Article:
Risk Analysis of My Dividend Portfolio


In the earlier post, I discussed that risk management should include asset allocation and quality of investments. I also mentioned criteria’s that I use for my dividend portfolio. The four criteria I use are:

  1. Maintain diversified asset allocation;
  2. Continuity of the stock to meet my buying objective;
  3. Companies’ ability to consistently grow dividends; and
  4. Dividends from a single stock should not exceed 5% of total dividends.

Today in this post I am using above criteria’s to analyze (and action taken) my dividend portfolio. My dividend portfolio holdings can be referenced in “My Holding” menu at top of this page.

Maintaining diversified asset allocation

I look at asset allocation in three different ways viz. (i) asset class; (ii) industry sectors; and (iii) morningstar style classification. For each type of analysis, I have a pre-defined target levels. At this point in time, these are just an arbitrary numbers which I believe is good for risk profile. I do not have any reasoning why those numbers.

  • For asset class, in general, I am continuing to meet (or much closer) to my pre-defined targets levels. Emerging market is one asset class for which I do not have any exposure. This is one area in which I need to do more work.
  • For industry sectors, I have a pre-defined maximum limit of 10% for each sector. The chart shows that I higher exposure (relative to my limit) in financial derivates (i.e CEFs), healthcare, and real estate. The health care exposure is limited to JNJ and PFE. At this point in time, both are good quality stocks. So I intend to continue holding it with no further capital allocation. Financial derivates is a sector, where I will reduce my exposure.
  • The chart for morningstar style classification shows that my dividend portfolio is concentrated around large cap value and growth stocks. Intuitively that seems to be correct because majority of the dividend-growth stocks are stable and mature companies. I may perhaps need to add mid cap stocks. I will be looking into this.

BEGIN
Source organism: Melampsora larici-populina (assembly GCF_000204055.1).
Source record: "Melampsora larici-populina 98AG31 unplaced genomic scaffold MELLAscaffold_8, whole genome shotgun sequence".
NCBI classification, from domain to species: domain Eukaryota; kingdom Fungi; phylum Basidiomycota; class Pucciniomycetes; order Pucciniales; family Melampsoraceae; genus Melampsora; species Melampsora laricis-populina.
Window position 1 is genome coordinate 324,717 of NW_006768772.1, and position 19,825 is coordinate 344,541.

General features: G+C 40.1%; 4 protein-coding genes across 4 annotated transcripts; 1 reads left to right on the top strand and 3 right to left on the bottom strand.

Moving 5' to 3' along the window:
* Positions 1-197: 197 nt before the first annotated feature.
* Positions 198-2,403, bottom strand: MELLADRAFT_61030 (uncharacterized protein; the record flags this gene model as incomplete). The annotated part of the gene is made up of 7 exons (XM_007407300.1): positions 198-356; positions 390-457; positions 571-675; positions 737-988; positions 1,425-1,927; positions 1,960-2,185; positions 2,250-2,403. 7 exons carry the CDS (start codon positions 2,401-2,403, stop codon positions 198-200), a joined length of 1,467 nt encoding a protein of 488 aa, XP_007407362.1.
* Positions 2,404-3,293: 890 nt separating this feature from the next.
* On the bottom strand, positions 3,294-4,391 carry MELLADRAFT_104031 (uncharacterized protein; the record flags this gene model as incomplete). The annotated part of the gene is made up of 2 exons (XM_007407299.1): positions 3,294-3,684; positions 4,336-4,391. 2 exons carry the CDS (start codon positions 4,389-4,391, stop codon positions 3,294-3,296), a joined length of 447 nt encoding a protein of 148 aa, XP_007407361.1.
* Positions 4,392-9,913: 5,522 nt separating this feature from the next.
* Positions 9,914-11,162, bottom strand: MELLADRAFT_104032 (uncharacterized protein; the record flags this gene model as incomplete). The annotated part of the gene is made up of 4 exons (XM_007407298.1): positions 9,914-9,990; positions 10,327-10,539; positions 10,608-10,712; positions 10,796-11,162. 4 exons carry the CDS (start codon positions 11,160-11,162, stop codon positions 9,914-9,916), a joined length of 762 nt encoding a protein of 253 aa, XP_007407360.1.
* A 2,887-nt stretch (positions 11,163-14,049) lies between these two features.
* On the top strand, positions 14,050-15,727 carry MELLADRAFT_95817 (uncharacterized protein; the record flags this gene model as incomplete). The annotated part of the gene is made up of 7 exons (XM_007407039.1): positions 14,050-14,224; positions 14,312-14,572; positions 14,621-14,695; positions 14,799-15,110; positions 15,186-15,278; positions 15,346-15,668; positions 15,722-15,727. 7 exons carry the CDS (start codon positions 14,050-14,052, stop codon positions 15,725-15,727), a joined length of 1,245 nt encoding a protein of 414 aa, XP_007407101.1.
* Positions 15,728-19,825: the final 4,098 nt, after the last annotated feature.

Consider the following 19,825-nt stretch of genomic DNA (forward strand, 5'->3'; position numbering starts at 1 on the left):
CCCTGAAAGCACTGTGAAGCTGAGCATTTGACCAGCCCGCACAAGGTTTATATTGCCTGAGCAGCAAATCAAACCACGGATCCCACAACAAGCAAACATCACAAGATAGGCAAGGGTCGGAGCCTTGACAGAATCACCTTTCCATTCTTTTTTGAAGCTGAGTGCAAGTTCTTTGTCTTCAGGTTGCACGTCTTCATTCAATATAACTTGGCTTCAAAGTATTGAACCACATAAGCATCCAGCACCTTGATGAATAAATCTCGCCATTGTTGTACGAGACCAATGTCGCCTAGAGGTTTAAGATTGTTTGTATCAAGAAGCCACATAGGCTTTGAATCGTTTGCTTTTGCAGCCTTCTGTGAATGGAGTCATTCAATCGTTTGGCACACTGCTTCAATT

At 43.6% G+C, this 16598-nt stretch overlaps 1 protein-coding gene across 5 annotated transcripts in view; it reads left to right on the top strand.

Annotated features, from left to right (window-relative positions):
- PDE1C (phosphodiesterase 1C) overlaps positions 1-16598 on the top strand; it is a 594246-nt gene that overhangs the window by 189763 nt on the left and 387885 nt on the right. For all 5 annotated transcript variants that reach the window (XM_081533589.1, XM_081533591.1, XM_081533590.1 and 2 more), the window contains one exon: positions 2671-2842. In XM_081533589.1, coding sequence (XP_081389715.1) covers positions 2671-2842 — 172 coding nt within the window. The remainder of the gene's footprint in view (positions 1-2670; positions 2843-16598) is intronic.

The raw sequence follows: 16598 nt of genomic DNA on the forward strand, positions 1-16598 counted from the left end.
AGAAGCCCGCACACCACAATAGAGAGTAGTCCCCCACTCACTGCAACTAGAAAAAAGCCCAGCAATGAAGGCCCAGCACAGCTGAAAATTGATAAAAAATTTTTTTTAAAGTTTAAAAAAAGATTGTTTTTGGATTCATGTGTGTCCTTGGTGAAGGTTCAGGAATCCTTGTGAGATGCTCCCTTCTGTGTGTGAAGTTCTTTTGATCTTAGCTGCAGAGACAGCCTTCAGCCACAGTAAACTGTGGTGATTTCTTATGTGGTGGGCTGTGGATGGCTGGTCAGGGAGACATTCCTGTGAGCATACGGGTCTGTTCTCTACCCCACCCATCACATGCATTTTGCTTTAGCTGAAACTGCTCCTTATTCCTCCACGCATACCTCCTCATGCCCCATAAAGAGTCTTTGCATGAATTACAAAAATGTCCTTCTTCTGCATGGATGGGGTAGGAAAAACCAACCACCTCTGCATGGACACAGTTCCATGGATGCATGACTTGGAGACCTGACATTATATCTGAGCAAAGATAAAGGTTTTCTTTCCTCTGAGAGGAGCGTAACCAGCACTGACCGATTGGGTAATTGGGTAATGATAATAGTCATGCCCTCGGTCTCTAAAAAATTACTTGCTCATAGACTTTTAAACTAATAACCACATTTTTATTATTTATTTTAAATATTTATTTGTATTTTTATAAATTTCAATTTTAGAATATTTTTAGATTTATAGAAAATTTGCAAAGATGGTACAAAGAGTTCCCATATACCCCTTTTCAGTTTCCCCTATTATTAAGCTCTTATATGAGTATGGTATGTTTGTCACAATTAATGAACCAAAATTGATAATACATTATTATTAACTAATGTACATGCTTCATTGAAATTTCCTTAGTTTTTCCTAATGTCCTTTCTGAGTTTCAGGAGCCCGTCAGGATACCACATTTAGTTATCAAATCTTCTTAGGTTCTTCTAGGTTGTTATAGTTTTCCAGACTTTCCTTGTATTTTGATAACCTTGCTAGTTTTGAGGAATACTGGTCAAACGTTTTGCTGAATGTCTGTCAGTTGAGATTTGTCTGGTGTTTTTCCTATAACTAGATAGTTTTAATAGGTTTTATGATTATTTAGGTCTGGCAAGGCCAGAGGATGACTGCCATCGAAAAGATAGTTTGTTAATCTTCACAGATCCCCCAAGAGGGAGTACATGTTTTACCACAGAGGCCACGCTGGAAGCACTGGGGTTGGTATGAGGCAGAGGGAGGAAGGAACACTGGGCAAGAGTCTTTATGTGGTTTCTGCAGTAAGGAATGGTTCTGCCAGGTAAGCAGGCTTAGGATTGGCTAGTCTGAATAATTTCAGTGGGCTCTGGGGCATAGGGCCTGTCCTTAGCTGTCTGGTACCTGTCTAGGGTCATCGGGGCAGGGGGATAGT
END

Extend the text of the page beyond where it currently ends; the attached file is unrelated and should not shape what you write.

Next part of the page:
Continuity of the stock to meet my buying objective

Qualitatively, except AOD and IGD, all of the positions that I have in my dividend portfolio continue to meet my buying objective.

  • Based on this criterion; AOD (shifting concentration from international to US-Based), and IGD (return of capital) are two stocks which are in probation.

Companies’ ability to consistently grow dividends

All the stocks continue to meet this criterion except GE, IIA, IGD, and PID.

  • PID is an index ETF which continues to meet my buying objective. Therefore, I intend to continue to holding PID even though it is not growing the dividends.
  • Based on this criterion alone; GE (no increase), IIA (managed distribution, no increase), IGD (return of capital based distribution) are three stocks which are in probation.

Individual stock dividend less than 5% of total dividends

The chart shows that GE (~10%) and AOD (~20%) exceeds my pre-defined limit by significant amount. I will need to scale back my exposure to ensure that dividend cuts do not affect my passive cash flow.

Action taken:

My asset allocation showed that I had excessive exposure to financial derivates (IGD, IIA, AOD) and I had higher exposure to risk-to-dividend (ADO, GE). I made following changes:

  • I reduced my holding in GE by selling partial positions. My dividends from GE are now only 5.5%.
  • I have put IGD in the sell block. IGD is an example from my high yield chasing days when I was still learning different aspects of distributions such as income, qualified dividends, ROC, short gain, long gains etc. I do not believe it is a good quality investment because majority of the distribution consist of return of capital. Selling IGD will also help in reducing my exposure to fund based investments. I am evaluating when to sell.
  • I am continuing with IIA a real estate based income CEF. It continues to meet my buying objective and maintains stable dividend annually.
  • My concern with AOD is the CEF has transformed from 65%+ international allocation to 65%+ US-based allocation. I am no longer getting international exposure with AOD (which was my buying objective). However, my current capital allocation for AOD is 6.2% which I expect to reduce further with more stock purchases in this quarter. Additionally, my existing YOC is in excess of 20%. Assuming dividend reduction by 10 to 15%, even then my YOC will be well above 5% and it will reduce my single stock dividend to approx 10% or even less. With this background, I intend to continue holding AOD. I will be looking into changing my objective to hold this stock.

I hope with this approach to risk-based allocation, I will reduce my risk to dividend cash flow and continue to maintain potential for capital appreciation.

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